Bloody Beach 2002 Horror Movie Review
Horror movies Review
At first glance “Bloody Beach” (“Haebyeoneuro gada “) looks like it might be a good bit of escapism slasher-horror. A bunch of cute girls at the beach running around in bikinis and getting killed in new and interesting ways…hey, it’s a classic formula.
The only real twist on the formula is the premise of internet chat groups. The kids of “Bloody Beach” are a member of one such chat group, dedicated to swapping advice on beach trips, and they decide to meet in real life for the first time by heading out together for a beach vacation. Even though they are a cheery bunch, the group has something of a dark secret. One group member, who went by the user name Sandmanz, committed suicide after being kicked out of the chatroom. Or so everyone believes!
One of the group (Min-sun Kim, from Memento Mori, in a brief cameo) never makes it to the gathering as she receives a mysterious email while on the train, as well as a knife to the throat. The remaining members of the group think that she simply never showed up, and continue on their beach adventure. One by one they receive the same email from the mysterious Sandmanz, and one by one they begin to disappear. It soon becomes clear that Sandmanz is not as dead as everyone though, but is in fact one of the beach club themselves! Shocking!
Clearly, director In Soo Kim was attempting a home-grown version of popular films such as I Know What You Did Last Summer and Scream. He even assembled a cast of popular fresh-faced Korean drama stars to participate, like Jae Hee, the heartthrob from “Delightful Girl Choon-Hyang” and Dong-kun Yang from “White Valentine.”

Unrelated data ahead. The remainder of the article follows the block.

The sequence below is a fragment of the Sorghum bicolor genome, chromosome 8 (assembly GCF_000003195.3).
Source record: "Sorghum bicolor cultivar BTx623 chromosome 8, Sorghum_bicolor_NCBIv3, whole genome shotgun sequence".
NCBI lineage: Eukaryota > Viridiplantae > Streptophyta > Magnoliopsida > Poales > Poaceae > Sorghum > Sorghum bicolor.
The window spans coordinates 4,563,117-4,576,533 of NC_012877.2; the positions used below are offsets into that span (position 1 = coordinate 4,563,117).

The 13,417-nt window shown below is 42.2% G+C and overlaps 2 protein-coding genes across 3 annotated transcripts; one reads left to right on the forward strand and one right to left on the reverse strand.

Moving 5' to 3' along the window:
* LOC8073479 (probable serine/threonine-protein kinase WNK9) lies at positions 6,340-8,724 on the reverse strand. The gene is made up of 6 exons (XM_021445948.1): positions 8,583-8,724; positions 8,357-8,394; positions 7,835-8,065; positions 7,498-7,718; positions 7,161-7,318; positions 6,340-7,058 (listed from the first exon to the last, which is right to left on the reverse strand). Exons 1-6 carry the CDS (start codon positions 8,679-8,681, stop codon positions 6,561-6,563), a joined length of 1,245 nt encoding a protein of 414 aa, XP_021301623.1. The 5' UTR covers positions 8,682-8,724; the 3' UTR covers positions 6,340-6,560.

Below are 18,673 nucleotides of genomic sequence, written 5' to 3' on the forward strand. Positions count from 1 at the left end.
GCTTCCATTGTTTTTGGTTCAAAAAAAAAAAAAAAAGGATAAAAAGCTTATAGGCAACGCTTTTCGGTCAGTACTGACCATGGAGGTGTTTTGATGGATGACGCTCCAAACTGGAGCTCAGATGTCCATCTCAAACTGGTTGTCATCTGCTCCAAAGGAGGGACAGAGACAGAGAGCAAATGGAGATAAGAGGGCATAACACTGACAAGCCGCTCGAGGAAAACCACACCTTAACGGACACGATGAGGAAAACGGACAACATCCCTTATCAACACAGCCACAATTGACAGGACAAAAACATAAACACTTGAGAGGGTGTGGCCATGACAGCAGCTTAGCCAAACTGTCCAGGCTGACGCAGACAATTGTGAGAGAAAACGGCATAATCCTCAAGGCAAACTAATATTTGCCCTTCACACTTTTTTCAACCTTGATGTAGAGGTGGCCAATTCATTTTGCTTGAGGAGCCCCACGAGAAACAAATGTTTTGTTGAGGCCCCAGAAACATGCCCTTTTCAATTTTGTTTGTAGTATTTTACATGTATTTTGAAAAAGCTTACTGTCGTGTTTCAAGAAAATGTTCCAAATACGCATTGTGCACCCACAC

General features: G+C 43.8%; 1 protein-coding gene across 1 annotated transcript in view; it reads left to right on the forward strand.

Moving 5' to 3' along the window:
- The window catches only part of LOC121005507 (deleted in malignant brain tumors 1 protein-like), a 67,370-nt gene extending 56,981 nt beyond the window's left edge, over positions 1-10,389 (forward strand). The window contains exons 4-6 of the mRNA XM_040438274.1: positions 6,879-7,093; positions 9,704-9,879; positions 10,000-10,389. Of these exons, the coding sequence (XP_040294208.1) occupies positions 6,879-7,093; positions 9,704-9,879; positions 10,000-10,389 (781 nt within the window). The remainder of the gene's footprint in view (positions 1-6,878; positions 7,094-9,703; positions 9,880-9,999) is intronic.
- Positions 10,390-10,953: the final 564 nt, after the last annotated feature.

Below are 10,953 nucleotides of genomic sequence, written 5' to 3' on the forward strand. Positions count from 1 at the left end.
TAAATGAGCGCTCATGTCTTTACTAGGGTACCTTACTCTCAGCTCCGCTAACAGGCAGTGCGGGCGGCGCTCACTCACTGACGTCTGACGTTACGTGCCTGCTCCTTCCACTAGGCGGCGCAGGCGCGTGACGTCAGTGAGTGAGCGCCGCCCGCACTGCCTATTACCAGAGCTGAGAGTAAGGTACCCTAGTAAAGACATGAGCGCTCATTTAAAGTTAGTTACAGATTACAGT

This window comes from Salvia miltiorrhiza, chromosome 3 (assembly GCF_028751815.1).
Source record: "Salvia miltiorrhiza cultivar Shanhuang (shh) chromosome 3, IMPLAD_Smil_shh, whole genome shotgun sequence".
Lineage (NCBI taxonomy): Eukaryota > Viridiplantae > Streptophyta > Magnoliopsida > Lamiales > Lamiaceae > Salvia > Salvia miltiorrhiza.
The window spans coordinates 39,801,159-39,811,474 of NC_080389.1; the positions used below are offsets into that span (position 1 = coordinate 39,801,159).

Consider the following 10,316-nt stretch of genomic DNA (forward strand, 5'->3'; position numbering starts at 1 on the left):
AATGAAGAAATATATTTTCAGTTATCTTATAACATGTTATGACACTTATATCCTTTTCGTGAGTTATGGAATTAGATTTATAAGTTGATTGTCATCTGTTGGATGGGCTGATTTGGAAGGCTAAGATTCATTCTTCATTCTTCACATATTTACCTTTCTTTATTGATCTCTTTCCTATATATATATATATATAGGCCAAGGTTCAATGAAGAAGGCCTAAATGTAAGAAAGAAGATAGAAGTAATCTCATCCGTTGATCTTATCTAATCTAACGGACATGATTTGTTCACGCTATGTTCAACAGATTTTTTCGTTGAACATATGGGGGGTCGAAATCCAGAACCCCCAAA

Due to Korean film standards “Bloody Beach” is a “clean” teen slasher flick. That means no nudity and very little blood. The girls do look nice in their bikinis, and there is one changing-room scene where they are in their underwear, but that is as far as it goes. Most of the “kills” happen off screen as well, which means you get a close up of a scared face, a quick shot of a flashing knife, and then a splash of blood from off-camera.
The subtitles on “Bloody Beach” are quite clunky as well, which doesn’t help the film. It looks like the translator might be a non-native English speaker, as the phrases are awkward and the language is often far too formal for the situation. Sometimes subtitles are off enough that they unintentionally create comedy, but here they are just…not right.
“Bloody Beach” was actually released in 2000, only a few years after those teen slasher flicks so the movie is not quite as late to the party as its 2010 US release would make it seem. And maybe if I had seen “Bloody Beach” back then I might have enjoyed it more, but it is a little bit too late for that particular zeitgeist.
With a short ninety-one minute runtime, “Bloody Beach” isn’t too much of an investment in time but there also just isn’t a lot here to recommend it. Maybe if you are looking for a “clean” slasher/horror film it would be OK to show to thirteen-year olds you might give this a chance. Otherwise there are far better films in the genre.
Oh, and a final note; The box cover for “Bloody Beach” has what looks like animation stills on it. I had thought that maybe the film mixed animation with live-action, but that isn’t the case. Really, I am not sure why the box cover has so much animation on it, but it doesn’t appear in the film.